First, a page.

I have commented elsewhere (here, here, here, here, here, and here, if not in other places, as well) on some of the significance of the day; I am not equipped to do more than “some,” of course, having been relatively removed from the losses of the day, although not from the fear. I still feel the shame of that fear, in fact, and some of the things that my youthful self was led to feel and believe, if briefly, based upon it. And, looking back, I am not entirely pleased that I seem to have returned again and again to the metaphor of wounds scarring and not healing. It is apt enough, perhaps, but perhaps trite or cliche, and those who have died deserve better than the cliche I am too apt to give.
No picture today. None is needed.
Still, the events now nineteen years ago mark me, as they mark many others–because I know well enough at this point to know that I am not special in far, far more ways than I am. They are not the only ones, of course; I remember Columbine from afar, and less vividly Oklahoma City, and less vividly yet Desert Storm, even if the last touched closer to me than the latter two. And the financial downturns have had more direct effect on me, I think, though their details remain all too murky. To move to a different metaphor, they are not so much the ink upon my pages as the binding of them; the pulp of which I am formed is sourced elsewhere, and the ink itself is made of many smaller marks, but without the binding, the individual leaves fall apart. The winds are ever-blowing, and falling pages blow away.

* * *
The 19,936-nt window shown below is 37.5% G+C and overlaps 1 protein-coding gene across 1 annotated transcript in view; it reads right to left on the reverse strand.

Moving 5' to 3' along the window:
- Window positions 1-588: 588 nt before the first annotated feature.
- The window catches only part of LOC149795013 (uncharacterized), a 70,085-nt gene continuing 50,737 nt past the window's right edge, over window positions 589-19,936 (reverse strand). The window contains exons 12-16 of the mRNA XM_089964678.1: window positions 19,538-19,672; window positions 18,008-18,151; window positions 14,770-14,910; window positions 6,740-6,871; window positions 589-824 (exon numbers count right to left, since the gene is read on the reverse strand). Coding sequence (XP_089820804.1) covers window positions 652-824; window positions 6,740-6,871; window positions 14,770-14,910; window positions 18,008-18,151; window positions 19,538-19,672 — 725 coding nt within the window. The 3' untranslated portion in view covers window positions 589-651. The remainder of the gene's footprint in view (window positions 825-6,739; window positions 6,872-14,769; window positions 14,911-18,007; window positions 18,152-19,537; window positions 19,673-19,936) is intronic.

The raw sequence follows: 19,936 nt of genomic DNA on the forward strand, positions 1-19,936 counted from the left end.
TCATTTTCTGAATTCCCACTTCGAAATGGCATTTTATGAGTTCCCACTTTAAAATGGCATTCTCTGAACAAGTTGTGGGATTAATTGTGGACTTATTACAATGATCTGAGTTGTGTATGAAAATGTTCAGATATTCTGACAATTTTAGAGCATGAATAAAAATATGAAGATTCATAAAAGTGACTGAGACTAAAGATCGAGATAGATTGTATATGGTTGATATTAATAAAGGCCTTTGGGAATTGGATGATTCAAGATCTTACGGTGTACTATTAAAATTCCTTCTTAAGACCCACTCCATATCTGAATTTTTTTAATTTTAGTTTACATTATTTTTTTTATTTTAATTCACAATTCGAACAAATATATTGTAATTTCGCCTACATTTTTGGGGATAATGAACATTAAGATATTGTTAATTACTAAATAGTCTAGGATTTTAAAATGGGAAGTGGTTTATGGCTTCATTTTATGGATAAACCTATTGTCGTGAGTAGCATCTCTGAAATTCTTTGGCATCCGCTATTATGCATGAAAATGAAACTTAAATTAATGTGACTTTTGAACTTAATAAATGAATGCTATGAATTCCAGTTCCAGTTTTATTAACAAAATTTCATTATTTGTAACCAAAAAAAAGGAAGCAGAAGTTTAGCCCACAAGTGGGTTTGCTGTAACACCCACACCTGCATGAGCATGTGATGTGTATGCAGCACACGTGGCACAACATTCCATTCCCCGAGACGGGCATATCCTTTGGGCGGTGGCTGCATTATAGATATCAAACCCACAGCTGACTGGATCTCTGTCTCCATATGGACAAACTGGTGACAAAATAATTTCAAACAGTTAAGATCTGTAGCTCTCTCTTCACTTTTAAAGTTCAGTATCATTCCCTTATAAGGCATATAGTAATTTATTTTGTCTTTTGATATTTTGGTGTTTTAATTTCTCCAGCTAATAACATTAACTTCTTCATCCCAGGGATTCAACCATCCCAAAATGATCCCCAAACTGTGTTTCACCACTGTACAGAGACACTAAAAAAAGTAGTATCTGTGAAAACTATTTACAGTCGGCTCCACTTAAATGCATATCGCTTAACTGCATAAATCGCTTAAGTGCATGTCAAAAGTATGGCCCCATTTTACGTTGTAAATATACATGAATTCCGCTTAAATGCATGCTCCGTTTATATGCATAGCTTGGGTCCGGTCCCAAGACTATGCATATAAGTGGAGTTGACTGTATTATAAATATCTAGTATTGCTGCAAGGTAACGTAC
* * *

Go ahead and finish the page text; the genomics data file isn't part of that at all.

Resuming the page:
My entire adult life has taken place in the context of 9/11 having happened. I do not know that I will ever have enough distance from that to be able to understand it, really–and, again, I am relatively removed from the events of the day, having staggered out of a percussion class taken when I entertained the fantasy of becoming a band director to face the reality of pervasive fear that others had had to endure for far longer. For those who were closer to it, are closer to it…
There is always something else, though, always some other unbeatable enemy that still has to be fought because “we can’t let the bastards win.” Patriot Day kicked off perhaps the second forever war of my recollection (I was late into the War on Drugs, about which little is spoken anymore, even with me working in substance abuse treatment), but it was not the last one; the War on Terror proceeds, and another is getting good and started in mainstream view, though it has been going on less overtly for far, far longer than should ever have been. The old fear that has never really subsided is being stoked again and fueled and fed anew, and I and others are still far too much prey to it.
We have learned little if anything, and none of it of use.